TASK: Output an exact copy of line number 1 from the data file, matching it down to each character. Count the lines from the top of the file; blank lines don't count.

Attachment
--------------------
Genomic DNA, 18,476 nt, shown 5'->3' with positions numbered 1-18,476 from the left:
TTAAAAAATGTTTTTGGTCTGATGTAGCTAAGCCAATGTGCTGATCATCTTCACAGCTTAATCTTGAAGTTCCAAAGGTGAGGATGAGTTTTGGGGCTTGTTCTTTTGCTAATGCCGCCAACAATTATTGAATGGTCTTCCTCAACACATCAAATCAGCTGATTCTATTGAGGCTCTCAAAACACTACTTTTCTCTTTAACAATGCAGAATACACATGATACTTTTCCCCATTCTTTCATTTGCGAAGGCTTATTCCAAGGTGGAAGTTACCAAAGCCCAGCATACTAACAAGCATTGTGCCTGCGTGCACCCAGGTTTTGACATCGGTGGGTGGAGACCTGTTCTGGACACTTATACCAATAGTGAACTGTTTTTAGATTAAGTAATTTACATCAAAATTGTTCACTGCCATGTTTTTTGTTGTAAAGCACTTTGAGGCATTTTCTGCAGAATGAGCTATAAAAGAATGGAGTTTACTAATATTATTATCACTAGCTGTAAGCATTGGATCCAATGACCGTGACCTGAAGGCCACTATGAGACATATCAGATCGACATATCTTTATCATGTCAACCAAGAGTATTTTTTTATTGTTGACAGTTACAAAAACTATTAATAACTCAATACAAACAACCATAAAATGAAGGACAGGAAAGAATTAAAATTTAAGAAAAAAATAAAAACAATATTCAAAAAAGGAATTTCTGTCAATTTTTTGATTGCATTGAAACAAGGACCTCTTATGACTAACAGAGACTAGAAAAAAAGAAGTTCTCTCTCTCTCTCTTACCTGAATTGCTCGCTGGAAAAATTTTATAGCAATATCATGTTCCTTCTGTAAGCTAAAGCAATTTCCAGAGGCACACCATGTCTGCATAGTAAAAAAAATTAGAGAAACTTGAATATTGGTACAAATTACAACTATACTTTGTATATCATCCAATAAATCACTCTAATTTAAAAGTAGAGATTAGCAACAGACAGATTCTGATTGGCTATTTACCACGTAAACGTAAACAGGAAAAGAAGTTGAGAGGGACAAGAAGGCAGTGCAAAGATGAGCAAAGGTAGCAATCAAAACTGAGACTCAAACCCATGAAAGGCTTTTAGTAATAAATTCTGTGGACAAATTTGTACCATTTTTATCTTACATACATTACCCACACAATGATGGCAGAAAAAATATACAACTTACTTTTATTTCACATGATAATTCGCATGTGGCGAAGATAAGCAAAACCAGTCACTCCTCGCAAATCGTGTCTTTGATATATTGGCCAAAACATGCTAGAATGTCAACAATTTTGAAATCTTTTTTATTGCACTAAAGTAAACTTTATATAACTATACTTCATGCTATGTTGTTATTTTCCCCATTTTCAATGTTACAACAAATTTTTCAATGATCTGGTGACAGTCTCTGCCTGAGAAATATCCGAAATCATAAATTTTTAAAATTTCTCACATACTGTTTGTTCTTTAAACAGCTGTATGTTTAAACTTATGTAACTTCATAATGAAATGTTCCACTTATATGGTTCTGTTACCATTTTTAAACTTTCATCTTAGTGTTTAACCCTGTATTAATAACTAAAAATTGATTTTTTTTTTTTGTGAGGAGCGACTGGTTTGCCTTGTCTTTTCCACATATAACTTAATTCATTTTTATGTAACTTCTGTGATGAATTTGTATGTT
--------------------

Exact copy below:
Genomic DNA, 18,476 nt, shown 5'->3' with positions numbered 1-18,476 from the left: